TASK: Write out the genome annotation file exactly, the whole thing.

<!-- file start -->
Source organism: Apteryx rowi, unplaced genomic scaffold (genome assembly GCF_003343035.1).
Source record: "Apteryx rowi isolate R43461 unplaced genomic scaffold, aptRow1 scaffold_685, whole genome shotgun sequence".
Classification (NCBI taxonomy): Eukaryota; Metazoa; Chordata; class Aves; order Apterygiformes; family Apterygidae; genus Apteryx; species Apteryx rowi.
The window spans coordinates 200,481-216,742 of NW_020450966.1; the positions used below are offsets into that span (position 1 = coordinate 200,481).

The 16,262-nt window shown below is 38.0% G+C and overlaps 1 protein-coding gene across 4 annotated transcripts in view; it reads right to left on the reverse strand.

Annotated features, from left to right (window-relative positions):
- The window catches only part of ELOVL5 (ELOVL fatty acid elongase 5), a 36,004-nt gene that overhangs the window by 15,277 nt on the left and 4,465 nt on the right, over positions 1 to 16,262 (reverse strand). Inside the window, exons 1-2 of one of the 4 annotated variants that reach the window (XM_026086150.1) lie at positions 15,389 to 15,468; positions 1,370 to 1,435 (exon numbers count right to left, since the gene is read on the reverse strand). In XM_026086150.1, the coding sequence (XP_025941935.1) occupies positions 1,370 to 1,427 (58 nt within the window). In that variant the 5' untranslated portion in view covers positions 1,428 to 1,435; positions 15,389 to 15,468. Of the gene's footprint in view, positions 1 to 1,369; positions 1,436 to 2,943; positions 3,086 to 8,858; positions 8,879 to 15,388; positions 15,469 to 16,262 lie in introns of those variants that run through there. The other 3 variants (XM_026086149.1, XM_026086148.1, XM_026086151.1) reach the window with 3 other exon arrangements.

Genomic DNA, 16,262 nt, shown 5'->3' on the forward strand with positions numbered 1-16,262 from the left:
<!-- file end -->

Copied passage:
Source organism: Apteryx rowi, unplaced genomic scaffold (genome assembly GCF_003343035.1).
Source record: "Apteryx rowi isolate R43461 unplaced genomic scaffold, aptRow1 scaffold_685, whole genome shotgun sequence".
Classification (NCBI taxonomy): Eukaryota; Metazoa; Chordata; class Aves; order Apterygiformes; family Apterygidae; genus Apteryx; species Apteryx rowi.
The window spans coordinates 200,481-216,742 of NW_020450966.1; the positions used below are offsets into that span (position 1 = coordinate 200,481).

The 16,262-nt window shown below is 38.0% G+C and overlaps 1 protein-coding gene across 4 annotated transcripts in view; it reads right to left on the reverse strand.

Annotated features, from left to right (window-relative positions):
- The window catches only part of ELOVL5 (ELOVL fatty acid elongase 5), a 36,004-nt gene that overhangs the window by 15,277 nt on the left and 4,465 nt on the right, over positions 1 to 16,262 (reverse strand). Inside the window, exons 1-2 of one of the 4 annotated variants that reach the window (XM_026086150.1) lie at positions 15,389 to 15,468; positions 1,370 to 1,435 (exon numbers count right to left, since the gene is read on the reverse strand). In XM_026086150.1, the coding sequence (XP_025941935.1) occupies positions 1,370 to 1,427 (58 nt within the window). In that variant the 5' untranslated portion in view covers positions 1,428 to 1,435; positions 15,389 to 15,468. Of the gene's footprint in view, positions 1 to 1,369; positions 1,436 to 2,943; positions 3,086 to 8,858; positions 8,879 to 15,388; positions 15,469 to 16,262 lie in introns of those variants that run through there. The other 3 variants (XM_026086149.1, XM_026086148.1, XM_026086151.1) reach the window with 3 other exon arrangements.

Genomic DNA, 16,262 nt, shown 5'->3' on the forward strand with positions numbered 1-16,262 from the left: